Second, this Court can rest its conclusion that a substantial difference of opinion exists on the fact that the FDA's position -- as established in the Preamble to the Final Rule --- that Section 314.70 requires a finding of preemption, is in contrast to this Court's conclusions in its December 29 Opinion and today. Thus, Pfizer has satisfied the second prong of the analysis.
3. Resolution of Issues Will Materially Advance the Termination of Litigation
Third, Pfizer must prove that resolution of the issue to be appealed will materially advance the termination of the litigation. See 28 U.S.C. 1292(b). This presents a closer issue. One "critical requirement [is] that [an interlocutory appeal] have the potential for substantially accelerating the disposition of the litigation." In re Duplan Corp., 591 F.2d 139, 148 n.11 (2d Cir. 1988). According to Pfizer, because none of Plaintiffs' claims can survive the dismissal of their failure-to-warn claim, the resolution of this issue may terminate this litigation at the summary judgment stage. Plaintiffs disagree. According to Plaintiffs, any grant of interlocutory review would have the opposite effect as it would halt this litigation as the Third Circuit reviewed the issue.*fn8
In the December 29 Opinion and Order, this Court provides a roadmap by which a limited period of discovery will be undertaken during which Plaintiffs may acquire essential information and provide an expert's report, to determine whether Pfizer had "knowledge of a heightened risk of suicidality, which should have resulted in enhanced labeling beyond the FDA-approved warning." McNellis, 2005 U.S. Dist. LEXIS 37505 at *33. Specifically, the Court stated:
If Plaintiffs can prove to the factfinder that Pfizer had, prior to January 2003, "reasonable evidence of an association of a serious hazard [suicidality] with a drug [Zoloft or the SSRI class generally,]" see 21 C.F.R. § 201.57(e), then the enhanced warning sought by Plaintiffs herein would not be preempted by the FDCA.
Id. at *33. If Plaintiffs then have no evidence, then their case cannot withstand summary judgment and the case will be over soon. If Plaintiffs survive summary judgment, then they will have demonstrated a reasonable basis upon which Pfizer shall have enhanced its warning of suicidality consistent with the governing regulations, 21 C.F.R. § 314.70(c)(6)(iii) and 201.57(e), and there is no conflict between the FDCA and the New Jersey Product Liability Act, and hence no conflict preemption. It is tempting to let this case go forward to this phase of renewal of the Defendant's summary judgment motion to test whether Plaintiffs can meet this standard, consistent with the FDA's regulations.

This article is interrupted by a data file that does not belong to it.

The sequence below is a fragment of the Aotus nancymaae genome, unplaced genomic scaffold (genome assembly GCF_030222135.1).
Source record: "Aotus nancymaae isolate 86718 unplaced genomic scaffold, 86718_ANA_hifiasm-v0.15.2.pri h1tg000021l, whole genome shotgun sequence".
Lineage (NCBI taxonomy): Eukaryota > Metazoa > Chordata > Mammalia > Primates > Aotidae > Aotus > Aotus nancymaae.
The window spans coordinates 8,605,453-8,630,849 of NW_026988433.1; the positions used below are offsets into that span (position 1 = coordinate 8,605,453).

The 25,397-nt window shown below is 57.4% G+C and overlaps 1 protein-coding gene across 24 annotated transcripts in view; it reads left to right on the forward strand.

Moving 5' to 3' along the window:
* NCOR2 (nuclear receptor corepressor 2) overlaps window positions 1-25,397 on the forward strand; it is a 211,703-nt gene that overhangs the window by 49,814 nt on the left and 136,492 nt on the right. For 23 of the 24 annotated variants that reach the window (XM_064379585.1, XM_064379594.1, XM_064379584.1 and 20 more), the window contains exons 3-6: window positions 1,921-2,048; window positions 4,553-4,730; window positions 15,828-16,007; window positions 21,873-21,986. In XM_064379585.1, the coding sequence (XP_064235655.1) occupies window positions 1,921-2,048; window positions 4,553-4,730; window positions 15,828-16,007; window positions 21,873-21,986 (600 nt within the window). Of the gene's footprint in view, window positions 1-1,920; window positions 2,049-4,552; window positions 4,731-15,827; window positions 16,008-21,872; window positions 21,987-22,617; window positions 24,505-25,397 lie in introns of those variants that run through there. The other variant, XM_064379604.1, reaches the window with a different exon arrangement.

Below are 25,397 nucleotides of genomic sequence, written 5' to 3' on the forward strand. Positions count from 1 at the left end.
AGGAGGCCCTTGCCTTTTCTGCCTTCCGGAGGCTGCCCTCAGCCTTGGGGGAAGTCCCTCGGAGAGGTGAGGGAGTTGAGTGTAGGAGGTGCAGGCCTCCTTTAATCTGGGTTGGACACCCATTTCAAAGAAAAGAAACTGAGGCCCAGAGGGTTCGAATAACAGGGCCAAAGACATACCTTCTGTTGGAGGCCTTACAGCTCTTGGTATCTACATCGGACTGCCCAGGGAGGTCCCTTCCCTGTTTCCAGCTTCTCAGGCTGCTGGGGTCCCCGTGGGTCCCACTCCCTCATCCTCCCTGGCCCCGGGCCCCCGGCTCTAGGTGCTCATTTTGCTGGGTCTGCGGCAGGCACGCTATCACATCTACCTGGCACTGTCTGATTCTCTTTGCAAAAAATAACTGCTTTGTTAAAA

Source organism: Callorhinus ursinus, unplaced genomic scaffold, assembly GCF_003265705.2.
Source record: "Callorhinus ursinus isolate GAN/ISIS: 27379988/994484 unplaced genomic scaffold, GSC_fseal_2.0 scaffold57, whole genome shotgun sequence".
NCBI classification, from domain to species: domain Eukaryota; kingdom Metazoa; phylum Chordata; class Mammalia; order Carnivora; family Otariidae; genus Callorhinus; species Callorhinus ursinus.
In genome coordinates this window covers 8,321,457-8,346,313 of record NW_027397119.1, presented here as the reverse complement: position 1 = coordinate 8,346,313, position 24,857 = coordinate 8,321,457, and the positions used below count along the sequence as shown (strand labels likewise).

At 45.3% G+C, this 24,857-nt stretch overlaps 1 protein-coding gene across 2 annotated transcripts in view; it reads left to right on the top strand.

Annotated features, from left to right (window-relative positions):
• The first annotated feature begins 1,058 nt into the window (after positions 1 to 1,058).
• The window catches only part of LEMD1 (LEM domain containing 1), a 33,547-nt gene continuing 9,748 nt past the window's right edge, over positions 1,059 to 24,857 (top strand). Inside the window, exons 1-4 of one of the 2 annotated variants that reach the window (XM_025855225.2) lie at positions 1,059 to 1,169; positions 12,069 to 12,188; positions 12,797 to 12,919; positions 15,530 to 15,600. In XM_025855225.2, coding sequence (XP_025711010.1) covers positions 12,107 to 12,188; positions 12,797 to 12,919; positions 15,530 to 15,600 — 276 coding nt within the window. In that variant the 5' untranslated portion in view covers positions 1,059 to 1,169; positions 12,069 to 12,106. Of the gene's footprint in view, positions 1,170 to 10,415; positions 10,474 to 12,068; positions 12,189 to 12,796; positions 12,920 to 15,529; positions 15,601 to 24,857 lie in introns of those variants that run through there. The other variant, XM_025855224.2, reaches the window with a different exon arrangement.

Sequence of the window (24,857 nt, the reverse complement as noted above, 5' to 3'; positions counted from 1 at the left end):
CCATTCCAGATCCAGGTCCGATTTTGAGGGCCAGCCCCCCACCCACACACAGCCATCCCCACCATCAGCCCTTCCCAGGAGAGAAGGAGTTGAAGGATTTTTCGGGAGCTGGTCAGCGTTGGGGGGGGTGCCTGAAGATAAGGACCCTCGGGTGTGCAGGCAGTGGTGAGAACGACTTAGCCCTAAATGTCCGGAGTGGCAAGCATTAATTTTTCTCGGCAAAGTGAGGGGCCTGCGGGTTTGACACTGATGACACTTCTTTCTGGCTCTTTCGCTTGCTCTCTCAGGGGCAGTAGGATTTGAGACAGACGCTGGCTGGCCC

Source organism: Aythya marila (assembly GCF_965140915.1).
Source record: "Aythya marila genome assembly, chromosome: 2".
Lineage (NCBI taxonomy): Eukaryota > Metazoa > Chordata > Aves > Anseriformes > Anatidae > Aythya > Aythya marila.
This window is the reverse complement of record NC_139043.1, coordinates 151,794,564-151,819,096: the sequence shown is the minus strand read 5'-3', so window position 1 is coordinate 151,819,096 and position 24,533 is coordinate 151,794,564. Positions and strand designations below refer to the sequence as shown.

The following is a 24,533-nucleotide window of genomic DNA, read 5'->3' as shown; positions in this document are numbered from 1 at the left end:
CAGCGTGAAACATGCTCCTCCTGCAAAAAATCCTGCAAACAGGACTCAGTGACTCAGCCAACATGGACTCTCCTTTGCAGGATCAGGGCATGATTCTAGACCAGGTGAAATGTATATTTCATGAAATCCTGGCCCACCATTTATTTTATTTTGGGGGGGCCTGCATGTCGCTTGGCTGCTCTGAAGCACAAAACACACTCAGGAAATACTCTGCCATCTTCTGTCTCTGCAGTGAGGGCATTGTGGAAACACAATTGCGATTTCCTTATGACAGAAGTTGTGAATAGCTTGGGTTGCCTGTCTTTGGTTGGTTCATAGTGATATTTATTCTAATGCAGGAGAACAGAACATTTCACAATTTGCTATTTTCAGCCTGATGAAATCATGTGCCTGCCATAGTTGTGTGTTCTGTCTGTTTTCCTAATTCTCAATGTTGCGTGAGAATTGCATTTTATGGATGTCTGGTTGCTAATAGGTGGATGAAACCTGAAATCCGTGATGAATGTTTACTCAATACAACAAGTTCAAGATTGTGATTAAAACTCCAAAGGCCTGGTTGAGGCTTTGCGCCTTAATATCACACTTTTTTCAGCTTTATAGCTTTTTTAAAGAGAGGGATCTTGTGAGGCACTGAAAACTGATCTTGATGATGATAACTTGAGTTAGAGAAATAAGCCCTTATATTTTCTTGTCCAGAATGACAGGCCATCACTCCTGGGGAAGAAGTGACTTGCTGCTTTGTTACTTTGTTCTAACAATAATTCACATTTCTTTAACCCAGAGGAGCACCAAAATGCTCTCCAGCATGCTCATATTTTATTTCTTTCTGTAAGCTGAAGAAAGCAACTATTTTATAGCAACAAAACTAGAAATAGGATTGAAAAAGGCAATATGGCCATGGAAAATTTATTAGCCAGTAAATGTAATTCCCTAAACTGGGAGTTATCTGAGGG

On balance, however, given the dispositive nature of the preemption issue, immediate appellate review will prevent the needless expenditure of resources on further discovery and renewed summary judgment motion practice, in the event Defendant were to succeed on appeal.
For the reasons discussed above, Pfizer's motion to vacate this Court's December 29 Order will be denied. The Court finds that the FDCA does not preempt a plaintiff from claiming that an FDA-approved warning was inadequate under State law if the plaintiff is able to demonstrate that the manufacturer knew of "reasonable evidence of an association of a serious hazard with a drug" and thus had a duty to supplement its warning under 21 C.F.R. § 201.57(e). While Pfizer has demonstrated that new evidence (in the form of the Preamble) exists, this Court is not persuaded that the Preamble should be given the force of law under the circumstances explained above, nor should it persuade this Court to vacate its December 29 Order. However, this case is appropriate for interlocutory review as the appeal meets all three criteria under 28 U.S.C. § 1292(b). As such, this Court will grant Pfizer's motion to certify the Order for immediate interlocutory appeal.*fn9 Finally, because this Court is certifying the Order for immediate interlocutory appeal, it is appropriate for this Court to stay the proceedings pending a determination by the Court of Appeals.
The accompanying Order is entered.
JEROME B. SIMANDLE United States District Judge